Structure and functioning of marine ecosystems

We apply a wide range of approaches in addressing important scientific issues for many marine habitats from estuaries and coasts to the open ocean.

Whale and seabirds

Research topics

Rocky reefs

Rocky reefs are a prominent feature of temperate coastlines worldwide. They support a diverse and highly productive community of animals and seaweeds with important ecological connections to many other habitats. Understanding the structure and functioning of intertidal and subtidal rocky reefs has been a major focus of marine scientists at the University for over half a century. Our current research uses modern techniques to build on their work.

Estuaries and soft-sediment ecosystems

Estuaries and coastal soft-sediment are hotspots for ecosystem functions and services. Our research explores how these ecosystems function at multiple scales from sediment biogeochemical processes to ecosystem connectivity and habitat restoration.

Sensory ecology and acoustics

Marine animals use a suite of sensory systems to communicate and navigate through the ocean. Our focus on acoustic ecology seeks to understand the role that underwater sound has on the life-history strategies of marine animals. We also consider the impact of human-made sound, which may mask or disrupt these acoustically mediated strategies.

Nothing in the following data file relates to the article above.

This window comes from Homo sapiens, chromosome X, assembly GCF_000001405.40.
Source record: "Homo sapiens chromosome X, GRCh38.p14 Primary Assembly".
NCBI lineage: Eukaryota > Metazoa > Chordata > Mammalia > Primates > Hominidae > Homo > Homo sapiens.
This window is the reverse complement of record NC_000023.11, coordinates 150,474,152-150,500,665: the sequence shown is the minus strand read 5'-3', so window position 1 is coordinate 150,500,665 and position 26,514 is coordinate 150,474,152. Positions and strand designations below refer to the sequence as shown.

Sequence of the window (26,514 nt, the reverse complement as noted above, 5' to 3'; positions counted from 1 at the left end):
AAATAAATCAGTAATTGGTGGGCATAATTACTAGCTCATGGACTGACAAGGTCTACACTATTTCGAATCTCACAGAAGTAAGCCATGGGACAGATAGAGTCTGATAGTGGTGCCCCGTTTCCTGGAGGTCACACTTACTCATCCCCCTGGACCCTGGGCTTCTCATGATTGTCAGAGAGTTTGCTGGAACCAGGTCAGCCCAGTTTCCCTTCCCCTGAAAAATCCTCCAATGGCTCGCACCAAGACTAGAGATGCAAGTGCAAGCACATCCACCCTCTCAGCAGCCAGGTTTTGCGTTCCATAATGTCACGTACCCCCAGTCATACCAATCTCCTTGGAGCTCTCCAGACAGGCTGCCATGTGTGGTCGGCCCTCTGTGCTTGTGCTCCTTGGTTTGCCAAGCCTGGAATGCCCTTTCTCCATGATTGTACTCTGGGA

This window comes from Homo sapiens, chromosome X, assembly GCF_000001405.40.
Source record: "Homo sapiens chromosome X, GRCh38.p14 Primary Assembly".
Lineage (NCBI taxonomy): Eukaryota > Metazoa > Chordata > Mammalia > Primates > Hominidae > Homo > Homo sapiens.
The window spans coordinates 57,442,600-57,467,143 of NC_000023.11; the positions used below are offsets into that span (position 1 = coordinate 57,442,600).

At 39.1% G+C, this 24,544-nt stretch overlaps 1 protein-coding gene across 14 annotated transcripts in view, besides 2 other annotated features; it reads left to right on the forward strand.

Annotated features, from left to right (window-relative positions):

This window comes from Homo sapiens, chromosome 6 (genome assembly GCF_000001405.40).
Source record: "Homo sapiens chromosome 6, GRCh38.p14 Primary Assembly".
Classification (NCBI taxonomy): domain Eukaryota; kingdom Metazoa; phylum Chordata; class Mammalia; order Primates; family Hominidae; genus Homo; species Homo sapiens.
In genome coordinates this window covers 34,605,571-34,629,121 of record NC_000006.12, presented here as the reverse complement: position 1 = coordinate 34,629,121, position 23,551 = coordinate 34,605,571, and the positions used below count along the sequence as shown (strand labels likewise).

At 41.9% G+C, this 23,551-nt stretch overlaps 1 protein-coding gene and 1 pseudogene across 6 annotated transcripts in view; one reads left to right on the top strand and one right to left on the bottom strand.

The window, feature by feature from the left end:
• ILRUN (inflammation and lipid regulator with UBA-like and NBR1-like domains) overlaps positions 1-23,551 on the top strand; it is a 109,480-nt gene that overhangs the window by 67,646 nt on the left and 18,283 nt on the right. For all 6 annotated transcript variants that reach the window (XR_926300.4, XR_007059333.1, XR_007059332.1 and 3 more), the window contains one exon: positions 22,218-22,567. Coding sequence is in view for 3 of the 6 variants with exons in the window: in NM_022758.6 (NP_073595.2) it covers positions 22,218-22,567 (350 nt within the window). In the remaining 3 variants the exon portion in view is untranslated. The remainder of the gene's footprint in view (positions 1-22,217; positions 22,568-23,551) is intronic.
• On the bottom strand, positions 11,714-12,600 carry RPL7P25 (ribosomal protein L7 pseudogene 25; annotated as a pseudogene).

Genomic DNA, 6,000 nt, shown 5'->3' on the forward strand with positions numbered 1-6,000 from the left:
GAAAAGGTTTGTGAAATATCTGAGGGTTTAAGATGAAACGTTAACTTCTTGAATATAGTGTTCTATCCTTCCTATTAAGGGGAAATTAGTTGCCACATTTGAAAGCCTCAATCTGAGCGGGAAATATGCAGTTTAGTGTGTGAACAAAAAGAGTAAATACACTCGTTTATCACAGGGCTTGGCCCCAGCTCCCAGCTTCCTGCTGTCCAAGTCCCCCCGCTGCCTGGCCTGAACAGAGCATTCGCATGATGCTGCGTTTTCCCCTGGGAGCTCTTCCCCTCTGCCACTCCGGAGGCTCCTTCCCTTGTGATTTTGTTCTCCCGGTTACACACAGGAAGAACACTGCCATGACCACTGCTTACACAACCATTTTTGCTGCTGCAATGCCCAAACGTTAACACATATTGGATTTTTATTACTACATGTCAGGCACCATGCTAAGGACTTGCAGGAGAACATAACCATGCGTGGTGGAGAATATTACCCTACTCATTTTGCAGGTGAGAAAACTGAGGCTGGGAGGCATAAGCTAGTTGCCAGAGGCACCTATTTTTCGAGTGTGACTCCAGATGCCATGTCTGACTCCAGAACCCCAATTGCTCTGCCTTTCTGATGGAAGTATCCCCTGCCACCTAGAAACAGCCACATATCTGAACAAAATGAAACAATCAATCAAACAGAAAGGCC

Marine megafauna

Marine megafauna are often apex predators, with a significant influence on ecosystems and associated species. Our research operates both within north-eastern New Zealand and beyond. We take a highly integrative approach, seeking to understand how megafauna respond to biotic and abiotic influences through time and space.

Larval recruitment

Larval processes are crucial to the organisation and operating of all marine ecosystems. Despite their importance, they are surprisingly poorly understood. Our research aims at improving knowledge of the biology of larval stages and recruitment.

Genetic connectivity

Gene flow connections mediate the stability, interdependence and diversity of marine communities. Our research seeks to improve understanding of where, when and to what degree this genetic connectivity between populations and communities occurs. In turn, we aim to discover how such biodiversity arose and is maintained.

Open ocean processes

Our research monitors and models physical ocean circulation, the abundance and distribution of marine organisms, and the chemical elements necessary for life in our oceans. It includes a significant citizen science programme that aims to document the diversity of life in open oceans.

Related research centres

Our researchers

Dr Caitlin Blain

  • Rocky reef ecology

Associate Professor Rochelle Constantine

  • Marine megafauna

Dr Brendon Dunphy

  • Marine megafauna

Dr Rebecca Gladstone-Gallagher

  • Estuaries and soft-sediment ecosystems

Dr Jen Hillman

  • Estuaries and soft-sediment ecosystems

Dr Julie Hope

  • Estuaries and soft-sediment ecosystems

Professor Andrew Jeffs

  • Acoustics and sensory ecology
  • Open ocean processes
  • Larval recruitment

Dr Shane Lavery

  • Genetic connectivity

Associate Professor Carolyn Lundquist

  • Estuaries and soft-sediment ecosystems
  • Larval recruitment

Professor John Montgomery

  • Sensory ecology and acoustics
  • Marine megafauna

Dr Xavier Pochon

  • Open ocean processes

Associate Professor Craig Radford 

  • Sensory ecology and acoustics
  • Marine megafauna

Associate Professor Nick Shears

  • Rocky reef ecology

Dr Richard Taylor

  • Rocky reef ecology

Professor Simon Thrush

  • Estuaries and soft-sediment ecosystems